Given the confusion about Operation Twist, here’s an explanation.
What is Operation Twist? Basically the Fed can’t reduce short-term interest rates any further—they’re already at zero. So they want to reduce long-term interest rates instead. They do this by buying long-term bonds. When you buy more of something, you raise the price. And when you raise the price of a bond, you lower the interest rate. So what the Fed is doing, is lowering long-term interest rates.
How does the Fed pay for these bonds? With QE1 and QE2, the Fed effectively just printed the money. (They “expanded their balanced sheet.”) Instead, they are selling short-term bonds, and using the proceeds to buy the long-term bonds. Now selling a bunch of short-term bonds will—usually—lower their price, raising short-term interest rates. That’s why people call this “Operation Twist”—it should “twist” the yield curve—lowering long-term interest rates (which is what matters when you buy a house, or when a firm borrows to buy new machinery), but it also raises short-term interest rates.
Raising short-term interest rates is a bug, not a feature. But fortunately, this time, the effect on short-term interest rates will be small. Why? The Fed has already committed to keeping short-term interest rates near zero for the next couple of years. And so given this commitment, the 2-year bond will also be close to zero.
If you watched bond prices move yesterday, you would have seen that the short-term interest rates barely rose, while long-term rates fell a fair bit. So this wasn’t so much “Operation Twist” as simply the Fed reducing long-term interest rates. In that respect, it’s a lot like QE1 and QE2. The difference is that the size of the Fed’s balance sheet didn’t much change.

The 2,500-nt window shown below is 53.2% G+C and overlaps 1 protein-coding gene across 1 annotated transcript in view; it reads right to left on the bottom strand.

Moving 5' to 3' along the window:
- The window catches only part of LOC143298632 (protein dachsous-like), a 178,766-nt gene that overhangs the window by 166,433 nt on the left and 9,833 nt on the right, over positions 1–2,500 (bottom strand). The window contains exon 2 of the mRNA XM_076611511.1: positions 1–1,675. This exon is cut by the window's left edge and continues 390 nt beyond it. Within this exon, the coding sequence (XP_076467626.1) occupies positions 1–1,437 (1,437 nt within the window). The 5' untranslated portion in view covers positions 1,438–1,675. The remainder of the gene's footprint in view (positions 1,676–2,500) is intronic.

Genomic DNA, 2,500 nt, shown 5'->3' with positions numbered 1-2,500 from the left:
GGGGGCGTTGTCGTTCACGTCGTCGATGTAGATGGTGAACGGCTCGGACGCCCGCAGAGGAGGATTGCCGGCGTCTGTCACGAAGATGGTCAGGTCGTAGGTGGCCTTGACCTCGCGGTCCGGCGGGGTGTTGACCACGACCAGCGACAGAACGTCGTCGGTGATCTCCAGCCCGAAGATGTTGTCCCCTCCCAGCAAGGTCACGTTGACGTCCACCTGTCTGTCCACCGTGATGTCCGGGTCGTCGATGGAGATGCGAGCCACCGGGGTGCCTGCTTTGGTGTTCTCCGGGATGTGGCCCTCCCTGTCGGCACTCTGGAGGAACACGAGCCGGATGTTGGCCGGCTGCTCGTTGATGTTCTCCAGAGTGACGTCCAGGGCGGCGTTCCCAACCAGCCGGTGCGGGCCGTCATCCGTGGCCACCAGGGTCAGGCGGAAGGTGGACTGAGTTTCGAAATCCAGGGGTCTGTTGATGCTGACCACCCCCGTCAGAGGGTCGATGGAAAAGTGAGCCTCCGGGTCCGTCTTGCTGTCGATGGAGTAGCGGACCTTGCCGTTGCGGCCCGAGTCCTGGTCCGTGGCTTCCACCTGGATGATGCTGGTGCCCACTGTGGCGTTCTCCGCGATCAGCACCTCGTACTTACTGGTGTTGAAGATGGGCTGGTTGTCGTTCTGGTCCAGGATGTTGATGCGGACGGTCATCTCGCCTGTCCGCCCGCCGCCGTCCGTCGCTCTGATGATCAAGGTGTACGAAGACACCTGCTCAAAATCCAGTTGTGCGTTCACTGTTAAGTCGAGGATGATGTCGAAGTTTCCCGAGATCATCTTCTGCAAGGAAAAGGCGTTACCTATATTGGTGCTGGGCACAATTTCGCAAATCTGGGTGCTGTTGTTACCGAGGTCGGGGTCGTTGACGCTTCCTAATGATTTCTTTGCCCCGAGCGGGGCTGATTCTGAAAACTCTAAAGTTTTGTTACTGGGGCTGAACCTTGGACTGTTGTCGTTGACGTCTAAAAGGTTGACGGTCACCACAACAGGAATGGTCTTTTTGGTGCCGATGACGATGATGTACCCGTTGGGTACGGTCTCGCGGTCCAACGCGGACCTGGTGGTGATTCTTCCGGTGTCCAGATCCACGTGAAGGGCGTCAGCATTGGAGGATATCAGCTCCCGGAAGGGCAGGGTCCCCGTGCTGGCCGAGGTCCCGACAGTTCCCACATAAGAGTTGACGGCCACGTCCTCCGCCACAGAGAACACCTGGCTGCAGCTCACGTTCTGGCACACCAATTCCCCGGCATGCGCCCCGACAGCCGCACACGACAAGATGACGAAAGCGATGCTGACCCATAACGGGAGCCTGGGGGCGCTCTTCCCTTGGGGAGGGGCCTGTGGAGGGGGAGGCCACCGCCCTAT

Why ease monetary policy in this new and different way? Well, it has much the same effect as QE1 and QE2, but quiets many of the critics who were worried that by printing money, the Fed will spark inflation. I think they’re wrong (and the markets agree with me), but the Fed seems determined to avoid being in the political cross-hairs. Also, when the public hears about billions of dollars of quantitative easing, too often they misinterpret this as dollars building bridges we don’t need. QE1 and QE2 didn’t do that. But Operation Twist is clearer still: The Fed is just swapping one set of bonds for another.
Will it work? There are two levels at which we talk about these things working:
A. Will the Fed succeed at reducing long-term interest rates? They already have. Despite the fact that Operation Twist was largely anticipated, this boost was larger than most expected. And so in the minutes after the announcement, the 30-year Treasury fell by 13 basis points. That might not sound like a lot (one-eighth of a percentage point), but it’s one-eighth off, for 30 years! Those are some big savings. Also, it’s worth comparing this with how much of a conventional reduction in short-term interest rates would be required to get the 30-year Treasury to fall this far. The answer is: Quite a lot!
B. Will this stimulate the economy? Answer: It won’t hurt. My own view is that the economy needs all the help it can get right now. This is a step in the right direction. I think that an economy this unhealthy needs even more medicine. So I’m glad that the Fed took this step. I’m not hoping for miracles, but it will help.
As for the next move for the Fed, I fear that the data for September are looking weak. And most people are now expecting growth over the next year or two to be insufficient to reduce unemployment by much (if at all). The Fed is more optimistic. I think they’ll see more weak data coming, and so will have to move to even more accommodative monetary policy. Watch for this to be controversial. I don’t think it should be, but I think the Fed is doing a dreadful job in explaining that what it is doing is much more like conventional monetary policy than they are letting on.
My favorite policy suggestion right now comes from Chicago Fed President, Charlie Evans. He has suggested that the Fed announce that they are willing to tolerate higher inflation until the unemployment rate falls below some level. Why not make it clear: We want unemployment to fall below 7%, and we aren’t going to fret if pursuing that goal causes inflation to temporarily rise to say, 4%? I know not everyone will like this, but the suffering caused by today’s unemployment is surely larger than that caused by a little inflation. Indeed, many economists believe that a little bit of inflation would help consumers work their way out of their current debt overhang.